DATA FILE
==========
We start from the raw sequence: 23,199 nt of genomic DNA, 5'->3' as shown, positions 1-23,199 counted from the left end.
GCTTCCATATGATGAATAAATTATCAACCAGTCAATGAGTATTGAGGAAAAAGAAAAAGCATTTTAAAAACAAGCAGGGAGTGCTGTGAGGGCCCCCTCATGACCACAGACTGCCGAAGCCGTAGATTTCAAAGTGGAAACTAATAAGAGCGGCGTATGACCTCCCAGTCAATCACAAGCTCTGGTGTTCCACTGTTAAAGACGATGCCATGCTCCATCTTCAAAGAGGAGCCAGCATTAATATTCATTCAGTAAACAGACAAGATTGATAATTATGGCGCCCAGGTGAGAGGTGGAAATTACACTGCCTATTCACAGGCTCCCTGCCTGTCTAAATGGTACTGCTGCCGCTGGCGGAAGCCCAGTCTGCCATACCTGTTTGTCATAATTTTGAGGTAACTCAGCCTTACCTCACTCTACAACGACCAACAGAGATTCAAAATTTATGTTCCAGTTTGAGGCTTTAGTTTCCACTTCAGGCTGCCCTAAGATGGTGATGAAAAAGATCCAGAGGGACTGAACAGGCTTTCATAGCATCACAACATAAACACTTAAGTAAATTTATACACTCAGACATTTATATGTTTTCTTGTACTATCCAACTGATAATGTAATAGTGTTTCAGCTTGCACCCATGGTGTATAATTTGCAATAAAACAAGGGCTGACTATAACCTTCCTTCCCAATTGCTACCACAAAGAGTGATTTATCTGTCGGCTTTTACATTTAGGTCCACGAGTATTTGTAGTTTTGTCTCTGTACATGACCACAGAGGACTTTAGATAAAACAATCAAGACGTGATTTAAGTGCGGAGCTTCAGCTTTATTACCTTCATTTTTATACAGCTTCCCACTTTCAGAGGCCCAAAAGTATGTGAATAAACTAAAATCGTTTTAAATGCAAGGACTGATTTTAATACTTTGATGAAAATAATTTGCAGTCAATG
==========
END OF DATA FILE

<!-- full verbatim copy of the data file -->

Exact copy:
We start from the raw sequence: 23,199 nt of genomic DNA, 5'->3' as shown, positions 1-23,199 counted from the left end.
GCTTCCATATGATGAATAAATTATCAACCAGTCAATGAGTATTGAGGAAAAAGAAAAAGCATTTTAAAAACAAGCAGGGAGTGCTGTGAGGGCCCCCTCATGACCACAGACTGCCGAAGCCGTAGATTTCAAAGTGGAAACTAATAAGAGCGGCGTATGACCTCCCAGTCAATCACAAGCTCTGGTGTTCCACTGTTAAAGACGATGCCATGCTCCATCTTCAAAGAGGAGCCAGCATTAATATTCATTCAGTAAACAGACAAGATTGATAATTATGGCGCCCAGGTGAGAGGTGGAAATTACACTGCCTATTCACAGGCTCCCTGCCTGTCTAAATGGTACTGCTGCCGCTGGCGGAAGCCCAGTCTGCCATACCTGTTTGTCATAATTTTGAGGTAACTCAGCCTTACCTCACTCTACAACGACCAACAGAGATTCAAAATTTATGTTCCAGTTTGAGGCTTTAGTTTCCACTTCAGGCTGCCCTAAGATGGTGATGAAAAAGATCCAGAGGGACTGAACAGGCTTTCATAGCATCACAACATAAACACTTAAGTAAATTTATACACTCAGACATTTATATGTTTTCTTGTACTATCCAACTGATAATGTAATAGTGTTTCAGCTTGCACCCATGGTGTATAATTTGCAATAAAACAAGGGCTGACTATAACCTTCCTTCCCAATTGCTACCACAAAGAGTGATTTATCTGTCGGCTTTTACATTTAGGTCCACGAGTATTTGTAGTTTTGTCTCTGTACATGACCACAGAGGACTTTAGATAAAACAATCAAGACGTGATTTAAGTGCGGAGCTTCAGCTTTATTACCTTCATTTTTATACAGCTTCCCACTTTCAGAGGCCCAAAAGTATGTGAATAAACTAAAATCGTTTTAAATGCAAGGACTGATTTTAATACTTTGATGAAAATAATTTGCAGTCAATG